Ministers should explain ‘legal basis’ for Australia going to war to avoid another Iraq, inquiry says
An inquiry has called for the government to be made to explain to parliament the “legal basis” for sending Australian troops to war, in an apparent bid to avoid a repeat of the Iraq war debacle.
According to proposals published on Friday, changes to the Australian government’s processes for sending troops to international conflicts would include requiring the parliament to be recalled to allow for a debate.
A new parliamentary defence committee may also be set up to give MPs and senators access to sensitive intelligence briefings.
But the recommendations will disappoint campaigners for substantial war power reform, because the report does not go as far as calling for a binding parliamentary vote that could, in effect, veto a cabinet decision to join a conflict.
Most of the submissions to the joint standing committee on foreign affairs, defence and trade had called for more substantial changes.
Related: Labor’s opposition to Iraq war ‘vindicated’, Richard Marles says
The committee launched the inquiry after a referral from the defence minister, Richard Marles, who had made clear from the beginning that he was “firmly” against giving parliament a veto power but supported more transparency.
Labor and the Coalition members of the committee agreed that decisions regarding armed conflict were “fundamentally a prerogative of the executive” but parliament should play a key scrutiny role.
The seven recommendations include rewriting the cabinet handbook to “require a written statement to be published and tabled in the parliament setting out the objectives of major military operations, the orders made and their legal basis”.
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The amended cabinet handbook would also require parliament “to be recalled as soon as possible to be advised and facilitate a debate in parliament at the earliest opportunity after a ministerial statement”.
This should include “a statement of compliance with international law and advice as to the legality of an operation”.
While Australian Defence Force personnel remain deployed overseas, the prime minister should make a statement to parliament at least once a year on the objectives.
The committee also weighed in on which power should be used to deploy troops, “particularly in relation to conflicts that are not supported by resolution by the UN security council” like the Iraq war.
It said section 61 of the constitution – where the governor general gives effect to a decision based on advice of the government – would be better than using the defence minister’s powers under section 8 of the Defence Act.
The Labor MP Josh Wilson said decisions about Australia’s involvement in war were “the gravest calls that government will ever make”.
“In the past some of those decisions have been made badly and some of those decisions have been wrong and enormously harmful,” Wilson said on Friday.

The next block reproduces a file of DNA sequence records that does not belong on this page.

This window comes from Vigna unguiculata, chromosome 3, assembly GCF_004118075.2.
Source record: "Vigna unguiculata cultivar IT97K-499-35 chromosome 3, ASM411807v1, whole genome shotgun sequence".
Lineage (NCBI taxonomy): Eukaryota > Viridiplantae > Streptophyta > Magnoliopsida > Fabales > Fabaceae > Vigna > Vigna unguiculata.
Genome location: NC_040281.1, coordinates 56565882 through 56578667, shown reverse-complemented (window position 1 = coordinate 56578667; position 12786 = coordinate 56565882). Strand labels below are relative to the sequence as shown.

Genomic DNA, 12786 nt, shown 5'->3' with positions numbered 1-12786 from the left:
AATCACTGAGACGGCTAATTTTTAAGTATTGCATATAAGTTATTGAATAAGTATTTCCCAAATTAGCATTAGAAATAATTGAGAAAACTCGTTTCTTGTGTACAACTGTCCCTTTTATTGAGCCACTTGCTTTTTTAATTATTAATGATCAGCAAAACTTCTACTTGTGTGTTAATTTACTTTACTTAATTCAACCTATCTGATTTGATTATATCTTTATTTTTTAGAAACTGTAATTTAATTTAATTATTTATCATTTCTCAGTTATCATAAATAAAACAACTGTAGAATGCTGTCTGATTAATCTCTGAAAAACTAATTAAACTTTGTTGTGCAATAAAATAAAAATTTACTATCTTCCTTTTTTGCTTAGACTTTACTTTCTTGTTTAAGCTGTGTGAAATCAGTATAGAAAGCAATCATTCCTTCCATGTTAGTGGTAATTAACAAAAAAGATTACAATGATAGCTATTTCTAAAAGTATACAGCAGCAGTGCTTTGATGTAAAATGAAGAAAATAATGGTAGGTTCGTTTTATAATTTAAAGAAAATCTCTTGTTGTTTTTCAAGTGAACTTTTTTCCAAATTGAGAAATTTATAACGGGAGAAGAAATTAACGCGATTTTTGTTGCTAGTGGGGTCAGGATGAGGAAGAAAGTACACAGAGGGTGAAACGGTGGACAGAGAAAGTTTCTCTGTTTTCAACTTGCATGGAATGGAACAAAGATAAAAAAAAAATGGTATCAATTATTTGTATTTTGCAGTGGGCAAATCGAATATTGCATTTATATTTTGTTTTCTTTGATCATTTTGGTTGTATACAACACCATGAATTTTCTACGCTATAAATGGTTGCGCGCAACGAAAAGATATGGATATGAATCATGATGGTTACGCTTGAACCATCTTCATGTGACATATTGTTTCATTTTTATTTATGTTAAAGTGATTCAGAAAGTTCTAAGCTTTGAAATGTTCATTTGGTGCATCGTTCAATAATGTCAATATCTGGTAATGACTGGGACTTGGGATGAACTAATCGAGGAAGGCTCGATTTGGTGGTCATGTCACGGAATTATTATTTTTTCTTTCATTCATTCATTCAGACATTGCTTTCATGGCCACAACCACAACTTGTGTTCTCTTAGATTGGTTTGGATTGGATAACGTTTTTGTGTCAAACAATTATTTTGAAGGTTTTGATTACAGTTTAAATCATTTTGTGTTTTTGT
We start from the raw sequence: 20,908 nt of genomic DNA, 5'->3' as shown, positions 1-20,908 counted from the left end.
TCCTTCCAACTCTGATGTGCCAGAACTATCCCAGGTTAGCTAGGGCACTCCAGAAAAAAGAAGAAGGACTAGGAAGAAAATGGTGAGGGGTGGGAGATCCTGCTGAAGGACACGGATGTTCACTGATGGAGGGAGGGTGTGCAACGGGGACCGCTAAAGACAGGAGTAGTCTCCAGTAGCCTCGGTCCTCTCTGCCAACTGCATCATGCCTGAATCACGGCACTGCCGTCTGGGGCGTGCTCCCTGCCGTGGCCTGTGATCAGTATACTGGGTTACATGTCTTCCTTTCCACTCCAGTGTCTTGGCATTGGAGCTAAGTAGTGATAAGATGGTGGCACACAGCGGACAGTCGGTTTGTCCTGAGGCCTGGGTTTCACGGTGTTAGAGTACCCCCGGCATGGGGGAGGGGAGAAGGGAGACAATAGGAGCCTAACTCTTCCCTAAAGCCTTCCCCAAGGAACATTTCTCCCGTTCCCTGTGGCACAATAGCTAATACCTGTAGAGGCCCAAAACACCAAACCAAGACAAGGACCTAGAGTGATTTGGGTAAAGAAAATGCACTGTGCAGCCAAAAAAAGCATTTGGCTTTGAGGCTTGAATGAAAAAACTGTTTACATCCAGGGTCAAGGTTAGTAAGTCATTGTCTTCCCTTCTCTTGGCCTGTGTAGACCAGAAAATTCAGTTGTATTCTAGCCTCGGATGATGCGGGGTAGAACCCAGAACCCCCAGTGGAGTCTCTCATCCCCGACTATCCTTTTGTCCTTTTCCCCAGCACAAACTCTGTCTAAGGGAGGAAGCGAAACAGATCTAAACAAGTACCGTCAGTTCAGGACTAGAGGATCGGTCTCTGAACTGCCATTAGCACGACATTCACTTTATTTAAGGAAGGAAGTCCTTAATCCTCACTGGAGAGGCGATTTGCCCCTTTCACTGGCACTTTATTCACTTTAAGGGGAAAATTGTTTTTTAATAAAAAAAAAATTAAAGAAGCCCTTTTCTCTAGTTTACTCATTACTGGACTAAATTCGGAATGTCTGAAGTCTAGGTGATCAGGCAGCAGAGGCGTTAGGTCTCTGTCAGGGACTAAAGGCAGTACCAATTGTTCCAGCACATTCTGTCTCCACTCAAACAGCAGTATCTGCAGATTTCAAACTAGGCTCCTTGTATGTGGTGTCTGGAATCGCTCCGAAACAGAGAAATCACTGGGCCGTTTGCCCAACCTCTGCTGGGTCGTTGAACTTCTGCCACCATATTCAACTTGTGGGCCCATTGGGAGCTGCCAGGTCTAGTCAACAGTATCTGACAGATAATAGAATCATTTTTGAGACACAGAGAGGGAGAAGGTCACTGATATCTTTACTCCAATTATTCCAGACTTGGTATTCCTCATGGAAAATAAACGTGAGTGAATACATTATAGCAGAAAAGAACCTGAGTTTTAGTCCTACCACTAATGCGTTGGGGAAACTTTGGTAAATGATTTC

The chair of the defence subcommittee, Julian Hill, said the report proposed “sensible changes that respect our well-established institutions and conventions”.
But the campaign group Australians for War Powers Reform said the inquiry had failed to deliver “the genuine reform many in the community expect”.
“It reaffirms the status quo by insisting that decisions regarding armed conflict are fundamentally up to the PM and the executive,” the group’s president, Alison Broinowski, said.
“While some of the recommendations are welcome, such as the requirement that parliament must be given a statement of compliance with international law about military action, such advice is not much use if parliamentarians are only ‘consulted’.”
The report called for a new defence committee modelled on the parliamentary joint committee on intelligence and security.
It would be “able to receive classified information to improve parliamentary scrutiny of defence strategy, policy, capability development acquisition and sustainment, contingency planning and major operations”.
This committee would probably comprise members of the major parties, in a move criticised by the Greens, who have been campaigning for substantial reform to prevent a repeat of the Iraq war debacle.
The Greens have called for urgent changes “so that we are never again dragged to war based on the lies of politicians”.
In a dissenting report, the Greens said they would support the new defence committee only “if it included a legislated requirement for crossbench members from both houses of parliament to be members of the committee”.
The Greens argued Australia was “an international outlier on transparency”.
Related: Australia’s defence force faces once in a generation shake-up – but to what purpose?
The party’s spokesperson for peace and foreign affairs, Jordon Steele-John, called for the release of any legal advice given to the Howard government “so that Australians can determine for themselves what was understood about entering Iraq”.
He repeated his call for a binding parliamentary vote after the major parties voted down his proposed legislation on Wednesday.
Steele-John’s bill would “insert a new section into the Defence Act 1903 under which service of members of the defence force beyond the territorial limits of Australia in warlike actions would require the approval of both houses of the parliament, with certain exceptions”.
A spokesperson for Marles said the government would carefully consider the committee’s report and respond in due course.